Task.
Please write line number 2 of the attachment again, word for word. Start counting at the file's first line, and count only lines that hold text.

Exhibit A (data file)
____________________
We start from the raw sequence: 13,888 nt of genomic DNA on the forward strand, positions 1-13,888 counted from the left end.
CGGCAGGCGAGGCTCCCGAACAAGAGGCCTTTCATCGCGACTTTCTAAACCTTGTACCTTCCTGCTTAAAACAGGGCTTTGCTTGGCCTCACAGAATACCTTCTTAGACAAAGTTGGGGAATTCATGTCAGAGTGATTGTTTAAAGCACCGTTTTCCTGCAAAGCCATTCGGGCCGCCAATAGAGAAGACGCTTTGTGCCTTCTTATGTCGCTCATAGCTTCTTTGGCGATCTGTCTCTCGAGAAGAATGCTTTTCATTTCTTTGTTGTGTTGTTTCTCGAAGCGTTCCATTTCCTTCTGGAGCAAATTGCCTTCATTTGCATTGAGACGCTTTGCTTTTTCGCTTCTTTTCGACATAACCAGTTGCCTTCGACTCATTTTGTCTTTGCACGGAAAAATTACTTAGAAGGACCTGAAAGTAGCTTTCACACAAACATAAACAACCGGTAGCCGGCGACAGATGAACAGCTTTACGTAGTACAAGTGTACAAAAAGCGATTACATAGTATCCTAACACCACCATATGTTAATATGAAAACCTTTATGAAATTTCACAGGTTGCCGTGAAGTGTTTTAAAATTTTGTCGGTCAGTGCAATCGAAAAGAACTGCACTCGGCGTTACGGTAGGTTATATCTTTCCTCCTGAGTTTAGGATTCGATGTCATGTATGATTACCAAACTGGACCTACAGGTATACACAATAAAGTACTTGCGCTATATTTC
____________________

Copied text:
CGGCAGGCGAGGCTCCCGAACAAGAGGCCTTTCATCGCGACTTTCTAAACCTTGTACCTTCCTGCTTAAAACAGGGCTTTGCTTGGCCTCACAGAATACCTTCTTAGACAAAGTTGGGGAATTCATGTCAGAGTGATTGTTTAAAGCACCGTTTTCCTGCAAAGCCATTCGGGCCGCCAATAGAGAAGACGCTTTGTGCCTTCTTATGTCGCTCATAGCTTCTTTGGCGATCTGTCTCTCGAGAAGAATGCTTTTCATTTCTTTGTTGTGTTGTTTCTCGAAGCGTTCCATTTCCTTCTGGAGCAAATTGCCTTCATTTGCATTGAGACGCTTTGCTTTTTCGCTTCTTTTCGACATAACCAGTTGCCTTCGACTCATTTTGTCTTTGCACGGAAAAATTACTTAGAAGGACCTGAAAGTAGCTTTCACACAAACATAAACAACCGGTAGCCGGCGACAGATGAACAGCTTTACGTAGTACAAGTGTACAAAAAGCGATTACATAGTATCCTAACACCACCATATGTTAATATGAAAACCTTTATGAAATTTCACAGGTTGCCGTGAAGTGTTTTAAAATTTTGTCGGTCAGTGCAATCGAAAAGAACTGCACTCGGCGTTACGGTAGGTTATATCTTTCCTCCTGAGTTTAGGATTCGATGTCATGTATGATTACCAAACTGGACCTACAGGTATACACAATAAAGTACTTGCGCTATATTTC